Did your doctor recently tell you that you suffer from work-related hearing loss? You just joined the large number of workers who suffer from one of the most prevalent workplace injuries here in California and elsewhere across the country. Whether caused by noise levels or chemicals where you work, this ailment changes your life, since reversing the damage remains a medical impossibility.
How will I know if I am losing my hearing?
Keep an eye out for the following clues to hearing loss:
- Voices of others sound muffled.
- You ask people to repeat themselves.
- You experience difficulty hearing someone or something through background noises.
- You need to turn up the television or radio in order to hear.
- You struggle to hear alarms on equipment and vehicles.
- You struggle to hear the engine of a vehicle.
- You experience difficulty hearing the beeping from vehicles as they reverse.
- You suffer from tinnitus (ringing in the ears).
Some of these issues present a mere inconvenience as first, but as they progress, they threaten your safety, your relationships (both personal and professional) and your livelihood. Psychological side effects also plague those with hearing loss. Common emotional and psychological issues include depression, isolation and agitation.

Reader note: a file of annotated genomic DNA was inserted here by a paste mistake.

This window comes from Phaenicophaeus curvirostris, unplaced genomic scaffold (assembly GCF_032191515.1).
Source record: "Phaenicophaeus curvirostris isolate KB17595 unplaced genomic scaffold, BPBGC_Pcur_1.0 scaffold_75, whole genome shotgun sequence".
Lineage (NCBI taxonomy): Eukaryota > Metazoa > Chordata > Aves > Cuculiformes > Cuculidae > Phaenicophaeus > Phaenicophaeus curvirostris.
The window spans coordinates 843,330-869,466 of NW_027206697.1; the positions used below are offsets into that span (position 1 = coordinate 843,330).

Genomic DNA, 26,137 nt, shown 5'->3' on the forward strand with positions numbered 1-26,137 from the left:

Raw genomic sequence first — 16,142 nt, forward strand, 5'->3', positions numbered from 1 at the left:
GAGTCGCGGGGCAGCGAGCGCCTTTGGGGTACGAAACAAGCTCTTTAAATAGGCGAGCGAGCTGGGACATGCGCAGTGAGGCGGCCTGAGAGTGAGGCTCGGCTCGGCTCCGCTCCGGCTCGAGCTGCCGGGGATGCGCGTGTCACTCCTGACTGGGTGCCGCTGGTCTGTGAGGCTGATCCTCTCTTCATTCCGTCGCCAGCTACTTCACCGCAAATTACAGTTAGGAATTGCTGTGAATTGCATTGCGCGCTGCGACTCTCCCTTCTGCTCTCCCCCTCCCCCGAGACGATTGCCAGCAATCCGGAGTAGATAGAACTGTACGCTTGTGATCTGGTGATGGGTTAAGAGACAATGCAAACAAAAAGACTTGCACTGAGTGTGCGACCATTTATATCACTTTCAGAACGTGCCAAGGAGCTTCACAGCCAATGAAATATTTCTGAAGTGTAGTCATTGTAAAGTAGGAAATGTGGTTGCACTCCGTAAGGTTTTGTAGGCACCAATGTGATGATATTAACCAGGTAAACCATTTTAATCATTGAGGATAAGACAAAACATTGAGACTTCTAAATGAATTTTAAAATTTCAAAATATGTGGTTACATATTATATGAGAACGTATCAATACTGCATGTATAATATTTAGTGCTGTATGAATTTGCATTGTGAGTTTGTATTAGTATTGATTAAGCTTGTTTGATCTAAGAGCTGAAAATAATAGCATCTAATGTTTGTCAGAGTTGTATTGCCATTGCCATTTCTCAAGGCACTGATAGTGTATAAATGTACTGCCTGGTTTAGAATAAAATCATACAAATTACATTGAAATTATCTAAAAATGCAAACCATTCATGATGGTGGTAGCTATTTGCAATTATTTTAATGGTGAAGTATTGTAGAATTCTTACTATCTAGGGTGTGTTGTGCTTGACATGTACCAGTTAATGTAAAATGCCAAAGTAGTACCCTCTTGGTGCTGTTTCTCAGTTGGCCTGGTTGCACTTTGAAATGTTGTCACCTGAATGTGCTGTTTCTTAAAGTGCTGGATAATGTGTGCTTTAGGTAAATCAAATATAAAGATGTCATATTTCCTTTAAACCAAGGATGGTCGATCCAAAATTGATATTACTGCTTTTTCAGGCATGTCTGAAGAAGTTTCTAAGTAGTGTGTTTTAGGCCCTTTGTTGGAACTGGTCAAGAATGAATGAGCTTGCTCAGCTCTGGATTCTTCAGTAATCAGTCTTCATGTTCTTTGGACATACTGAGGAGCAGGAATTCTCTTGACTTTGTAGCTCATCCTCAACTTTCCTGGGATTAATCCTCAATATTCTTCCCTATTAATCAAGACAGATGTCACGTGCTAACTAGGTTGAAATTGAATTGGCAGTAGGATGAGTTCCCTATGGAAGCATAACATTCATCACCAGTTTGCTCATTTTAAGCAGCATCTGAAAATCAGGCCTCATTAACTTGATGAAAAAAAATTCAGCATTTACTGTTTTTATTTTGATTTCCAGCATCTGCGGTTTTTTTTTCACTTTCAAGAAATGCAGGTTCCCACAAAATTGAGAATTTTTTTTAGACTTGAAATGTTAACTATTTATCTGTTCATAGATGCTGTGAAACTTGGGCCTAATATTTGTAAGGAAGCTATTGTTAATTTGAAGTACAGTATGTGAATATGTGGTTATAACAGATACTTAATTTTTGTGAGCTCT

Continuing to work in the industry that led to your hearing loss could become impossible, which also threatens your financial security. You can no longer perform the job on which you once counted to sustain you and your family.
So what happens now?
Fortunately, you more than likely went to a doctor before completely losing your hearing, which many consider a "cumulative injury." Caught early enough, certain changes stop the loss in its tracks. State and federal agencies, such as the Occupational Safety and Health Administration, require employers to provide hearing protection, which sees improvements periodically.
In the meantime, workers' compensation benefits provide you with any required medical care, along with other benefits to help with the financial losses incurred by you because of this workplace injury. Depending on the severity of your hearing loss, benefits such as disability could help as well. Obtaining the benefits you need thrusts you into a complex process that causes frustration and stress to many injured workers. Enlisting an attorney to advocate on your behalf removes some of the complications associated with the process.